In order to understand the extent to which U.S. bankruptcy orders will be recognized in Canada, it is helpful to look at the historical recognition of foreign insolvency orders under the common law doctrine of "international comity" and also in the context of the more recent statutory amendments to the BIA and the CCAA.
The leading definition of "comity" in Canada is as follows:
" ‘Comity’ in the legal sense, is neither a matter of absolute obligation, on the one hand, nor of mere courtesy and good will, upon the other. But it is the recognition which one nation allows within its territory to the legislative, executive or judicial acts of another nation, having due regard both to international duty and convenience, and to the rights of its own citizens or of the other persons who are under the protection of its laws …"6
Comity is the basis upon which a court may recognize and enforce an order or decree from a foreign court within its own territorial jurisdiction. As with most common law countries, Canadian courts do not automatically recognize an order issued from a foreign court as it applies to persons or assets located within Canada, even where such order purports to have extraterritorial effect (such as a stay under Chapter 11 of the U.S. Bankruptcy Code). However, under the doctrine of comity, the Canadian court may, in the appropriate circumstances, enforce a foreign order in Canada.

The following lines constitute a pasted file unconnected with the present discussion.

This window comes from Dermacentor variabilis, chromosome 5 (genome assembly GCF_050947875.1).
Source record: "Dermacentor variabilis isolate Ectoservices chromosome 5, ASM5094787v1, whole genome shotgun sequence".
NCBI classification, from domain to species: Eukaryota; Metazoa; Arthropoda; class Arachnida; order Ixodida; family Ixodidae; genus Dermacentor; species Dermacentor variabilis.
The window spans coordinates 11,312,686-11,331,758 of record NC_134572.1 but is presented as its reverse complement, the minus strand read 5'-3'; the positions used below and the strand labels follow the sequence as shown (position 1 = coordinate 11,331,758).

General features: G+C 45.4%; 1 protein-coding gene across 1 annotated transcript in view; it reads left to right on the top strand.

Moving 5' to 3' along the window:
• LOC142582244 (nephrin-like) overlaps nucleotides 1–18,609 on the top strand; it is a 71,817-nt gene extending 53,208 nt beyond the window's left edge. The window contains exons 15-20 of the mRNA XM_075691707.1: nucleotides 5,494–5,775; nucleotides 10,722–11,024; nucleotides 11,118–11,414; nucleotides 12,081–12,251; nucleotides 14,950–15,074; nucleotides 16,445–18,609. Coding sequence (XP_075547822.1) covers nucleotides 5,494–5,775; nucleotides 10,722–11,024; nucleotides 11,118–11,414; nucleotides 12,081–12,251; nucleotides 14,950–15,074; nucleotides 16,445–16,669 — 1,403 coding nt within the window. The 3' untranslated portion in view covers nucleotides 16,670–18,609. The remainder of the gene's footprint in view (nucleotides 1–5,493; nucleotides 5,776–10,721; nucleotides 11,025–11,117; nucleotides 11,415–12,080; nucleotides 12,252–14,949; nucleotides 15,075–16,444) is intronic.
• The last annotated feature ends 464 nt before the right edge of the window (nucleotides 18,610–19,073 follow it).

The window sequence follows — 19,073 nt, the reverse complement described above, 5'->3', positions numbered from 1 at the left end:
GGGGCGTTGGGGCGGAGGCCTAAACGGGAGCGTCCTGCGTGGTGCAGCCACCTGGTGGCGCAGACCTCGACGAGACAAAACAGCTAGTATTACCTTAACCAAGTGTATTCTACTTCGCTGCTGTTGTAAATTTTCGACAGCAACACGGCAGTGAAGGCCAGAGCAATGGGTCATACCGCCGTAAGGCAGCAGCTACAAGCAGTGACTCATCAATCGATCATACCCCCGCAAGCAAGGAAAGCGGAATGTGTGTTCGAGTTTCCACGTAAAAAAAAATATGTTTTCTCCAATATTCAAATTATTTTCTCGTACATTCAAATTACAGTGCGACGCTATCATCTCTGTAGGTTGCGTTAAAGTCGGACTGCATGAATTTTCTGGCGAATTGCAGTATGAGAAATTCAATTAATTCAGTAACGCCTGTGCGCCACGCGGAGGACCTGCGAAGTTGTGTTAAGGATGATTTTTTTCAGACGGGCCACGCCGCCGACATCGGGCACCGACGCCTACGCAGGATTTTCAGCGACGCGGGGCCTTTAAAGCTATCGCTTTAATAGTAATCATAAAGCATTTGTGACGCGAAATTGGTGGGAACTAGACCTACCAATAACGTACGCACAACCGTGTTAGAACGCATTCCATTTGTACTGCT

The leading case on the recognition of foreign judgments is the Supreme Court of Canada (the "SCC") decision in Morguard Investments Ltd. v. De Savoy. In this case, which involved the recognition of an order of one Canadian province in another Canadian province, the SCC rejected earlier principles of English case law which restricted the enforcement of a foreign judgment to a number of limited circumstances. The SCC held that the principles behind the previously imposed restrictions on the enforcement of foreign judgments which were the historic basis for such limitations, notably the difficulty in travelling far distances to defend an action at the turn of the century and less sophisticated foreign legal processes, were no longer valid considerations in many cases. In this context, La Forest J. stated "[m]odern states … cannot live in splendid isolation and do give effect to judgments given in other countries in certain circumstances … [t]his … was in conformity with the requirements of comity, the informing principle of private international law".7 The SCC held that for the reasons of justice, necessity and convenience, comity should be applied in situations where the judgment was given by a jurisdiction that had a "real and substantial connection" with the action. While the Morguard decision specifically involved the enforcement of an order of a provincial court in another province of Canada, it has often been cited as applying to the enforcement of a foreign order within Canada.